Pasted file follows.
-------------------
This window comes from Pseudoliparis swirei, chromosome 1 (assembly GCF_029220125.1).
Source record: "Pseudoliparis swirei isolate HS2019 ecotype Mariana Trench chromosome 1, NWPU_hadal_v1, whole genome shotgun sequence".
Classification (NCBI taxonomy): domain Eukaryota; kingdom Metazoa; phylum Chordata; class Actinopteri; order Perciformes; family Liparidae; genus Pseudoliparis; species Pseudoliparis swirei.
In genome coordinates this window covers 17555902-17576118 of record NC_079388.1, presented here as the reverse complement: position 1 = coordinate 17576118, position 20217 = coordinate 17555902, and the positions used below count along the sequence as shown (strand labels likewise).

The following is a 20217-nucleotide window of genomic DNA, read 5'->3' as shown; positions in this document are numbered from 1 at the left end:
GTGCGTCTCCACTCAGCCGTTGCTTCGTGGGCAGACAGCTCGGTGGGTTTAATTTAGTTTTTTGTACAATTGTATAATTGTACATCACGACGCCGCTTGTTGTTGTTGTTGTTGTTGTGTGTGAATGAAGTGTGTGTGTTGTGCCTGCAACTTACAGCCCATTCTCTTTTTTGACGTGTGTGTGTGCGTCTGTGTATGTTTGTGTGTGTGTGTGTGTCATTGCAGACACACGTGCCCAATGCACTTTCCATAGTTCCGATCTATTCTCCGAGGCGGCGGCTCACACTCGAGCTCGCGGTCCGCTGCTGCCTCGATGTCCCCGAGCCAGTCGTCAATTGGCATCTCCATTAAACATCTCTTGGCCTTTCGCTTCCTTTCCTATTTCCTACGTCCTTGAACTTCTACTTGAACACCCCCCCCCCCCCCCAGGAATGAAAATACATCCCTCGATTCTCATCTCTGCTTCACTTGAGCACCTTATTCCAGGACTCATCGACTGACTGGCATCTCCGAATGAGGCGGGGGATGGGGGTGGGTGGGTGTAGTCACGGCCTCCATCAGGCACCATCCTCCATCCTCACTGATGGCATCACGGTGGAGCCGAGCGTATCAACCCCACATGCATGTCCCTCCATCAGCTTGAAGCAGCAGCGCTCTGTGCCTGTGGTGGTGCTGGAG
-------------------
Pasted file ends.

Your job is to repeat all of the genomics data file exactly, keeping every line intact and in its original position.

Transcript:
This window comes from Pseudoliparis swirei, chromosome 1 (assembly GCF_029220125.1).
Source record: "Pseudoliparis swirei isolate HS2019 ecotype Mariana Trench chromosome 1, NWPU_hadal_v1, whole genome shotgun sequence".
Classification (NCBI taxonomy): domain Eukaryota; kingdom Metazoa; phylum Chordata; class Actinopteri; order Perciformes; family Liparidae; genus Pseudoliparis; species Pseudoliparis swirei.
In genome coordinates this window covers 17555902-17576118 of record NC_079388.1, presented here as the reverse complement: position 1 = coordinate 17576118, position 20217 = coordinate 17555902, and the positions used below count along the sequence as shown (strand labels likewise).

The following is a 20217-nucleotide window of genomic DNA, read 5'->3' as shown; positions in this document are numbered from 1 at the left end:
GTGCGTCTCCACTCAGCCGTTGCTTCGTGGGCAGACAGCTCGGTGGGTTTAATTTAGTTTTTTGTACAATTGTATAATTGTACATCACGACGCCGCTTGTTGTTGTTGTTGTTGTTGTGTGTGAATGAAGTGTGTGTGTTGTGCCTGCAACTTACAGCCCATTCTCTTTTTTGACGTGTGTGTGTGCGTCTGTGTATGTTTGTGTGTGTGTGTGTGTCATTGCAGACACACGTGCCCAATGCACTTTCCATAGTTCCGATCTATTCTCCGAGGCGGCGGCTCACACTCGAGCTCGCGGTCCGCTGCTGCCTCGATGTCCCCGAGCCAGTCGTCAATTGGCATCTCCATTAAACATCTCTTGGCCTTTCGCTTCCTTTCCTATTTCCTACGTCCTTGAACTTCTACTTGAACACCCCCCCCCCCCCCCAGGAATGAAAATACATCCCTCGATTCTCATCTCTGCTTCACTTGAGCACCTTATTCCAGGACTCATCGACTGACTGGCATCTCCGAATGAGGCGGGGGATGGGGGTGGGTGGGTGTAGTCACGGCCTCCATCAGGCACCATCCTCCATCCTCACTGATGGCATCACGGTGGAGCCGAGCGTATCAACCCCACATGCATGTCCCTCCATCAGCTTGAAGCAGCAGCGCTCTGTGCCTGTGGTGGTGCTGGAG